Clark County first responders (and inspiring chefs) among special guests at ilani BBQ Fest
RIDGEFIELD — Famous chefs from all over the country showed up in Clark County over the weekend at the inaugural ilani BBQ Fest, and thousands of food lovers endured the heat in order to learn from the best, and get a taste of the best.
Then there were some not-so-famous, but very important local standouts who showcased their skills on the grill — all in the name of friendly competition to bring awareness to a charity that has served close to 10 million meals.
Operation BBQ Relief set up their tents, and grills, at ilani, and teams representing local law enforcement and the medical community got expert education from professional chefs in a class, and then got to show off their own talents with a contest.
“I’ve already won,” said Steve Harris of the Cowlitz Tribal Public Safety, long before any judging occurred. “I got to learn from these guys. This is what they do. I love to cook. Sometimes it works out, sometimes it doesn’t. Hopefully with their mentoring, it will be able to work out more so than not.”
Operation BBQ Relief started 11 years ago when tornadoes ripped up parts of Joplin, Mo.
“It was just a bunch of competition barbecue guys who had an idea,” said Stan Hays, co-founder of the organization. “That idea of using barbecue as comfort food to help the community went from a few days and a few thousand meals to being in a parking lot in Joplin for 11 days, cooking and serving approximately 120,000 meals off of competition barbecue smokers.”
Since then, Operation BBQ Relief has worked more than 90 disasters in 30 states.
“We knew we found a gap that existed,” Hays said. “After a disaster strikes, it takes a long time for the bigger organizations to get there to really start feeding people.”
Plus, for the most part, that is just food. It’s not special.
“A baloney sandwich, yes it’s sustenance, but it’s not comfort food. It’s not doing anything to help them outside of that it’s going (sustain) them over until the next meal. Barbecue is quintessential comfort food.
“When you smell barbecue, when you see barbecue, when you taste it, it brings back a lot of memories and emotions,” Hays said.
If your house has just been destroyed, a taste of barbecue can be inspirational.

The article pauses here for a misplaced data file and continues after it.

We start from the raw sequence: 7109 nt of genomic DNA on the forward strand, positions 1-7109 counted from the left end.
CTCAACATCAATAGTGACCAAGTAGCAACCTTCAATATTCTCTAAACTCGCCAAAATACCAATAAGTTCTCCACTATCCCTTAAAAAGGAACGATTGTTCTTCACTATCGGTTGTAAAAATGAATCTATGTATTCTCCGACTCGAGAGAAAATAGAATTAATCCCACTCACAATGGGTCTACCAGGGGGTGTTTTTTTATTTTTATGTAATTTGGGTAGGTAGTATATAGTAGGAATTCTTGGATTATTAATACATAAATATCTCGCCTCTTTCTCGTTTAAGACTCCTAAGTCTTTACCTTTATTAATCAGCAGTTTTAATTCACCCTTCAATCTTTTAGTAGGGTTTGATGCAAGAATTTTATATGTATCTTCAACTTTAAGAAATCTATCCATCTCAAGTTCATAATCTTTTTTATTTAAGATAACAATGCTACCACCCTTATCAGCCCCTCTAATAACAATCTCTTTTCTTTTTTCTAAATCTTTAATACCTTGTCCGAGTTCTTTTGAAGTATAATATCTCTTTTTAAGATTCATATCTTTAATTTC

“You can see yourself with your neighbors having another barbecue,” Hays said. “It gives you a little hope for your future.”
Hays said that first deployment in Joplin gave him his “why,” as in why does he do this. At first, to him and his fellow chefs, it was just a pulled pork sandwich. To those receiving the food, it was so much more.
He remembers an old lady in Missouri, who had a damaged car from the tornado, and all of her belongings in the car. Just enough room for her to drive. She started crying after having a sandwich.
“She wanted to know who to thank. ‘I need to know who to thank. This is much more than a pulled pork sandwich.’ I didn’t think of it that way until that moment,” Hays said. “I never felt that humbled, to sit there with someone who lost everything and she is thanking me. Now I understand it is so much more than a pulled pork sandwich.”
Since its beginnings, Operation BBQ Relief has been deployed for a total of three years when adding up all of the days. In that time, chefs have cooked 9.6 million meals.
In between disasters, the group heads to events such as the ilani BBQ Fest to raise awareness and funds. Part of that is inviting local first responders, veterans, and active duty military to attend BBQ Basic classes, a one- or two-day event. Then those first responders take what they’ve learned and have a competition.
Fred and Kateri Harrison, who both work at the Clark County Sheriff’s Office, were on a team Sunday at ilani.
“He barbecues at home. He likes to experiment at home,” Kateri said. “I do a lot of the prep, and he does a lot of the cooking. He likes to experiment with different temperatures, different woods.”
They jumped at the chance to take BBQ Basic.
“It’s lots of fun. We’re learning lots. And it’s nice talking to brothers and sisters in law enforcement, as well,” Kateri said.
There were teams from the Washington State Patrol, Woodland Police, and from the Clark County Corrections, among others.
They were learning from the best, having fun, and spreading the word about an organization that does good for people in need.
To donate to Operation BBQ Relief, go to: https://operationbbqrelief.org/
Big event today, bigger tomorrow
This was the first ilani BBQ Fest, but organizers expect it to only grow from here.
“It will be an annual event,” said Rick Browne, one of the organizers and a former Clark County resident who is now famous in the barbecue community. “I expect in the next two or three years, it will be the biggest on the West Coast. They have the backing for it. They’re enthusiastic. It’s going to happen.”
Browne was a Ridgefield resident when he authored his first book. He now has 16 books under his name, and he is working on an online barbecue magazine. He had his own television show and has been a guest on just about every national morning talk/news show. Oh, and there is another television show in the works based on one of his books.
A former photographer in the news media, he turned his passion into a career.
“It’s my life,” he said of barbecuing. “It’s family. It’s friendship. It’s the joy of giving someone something to eat.”
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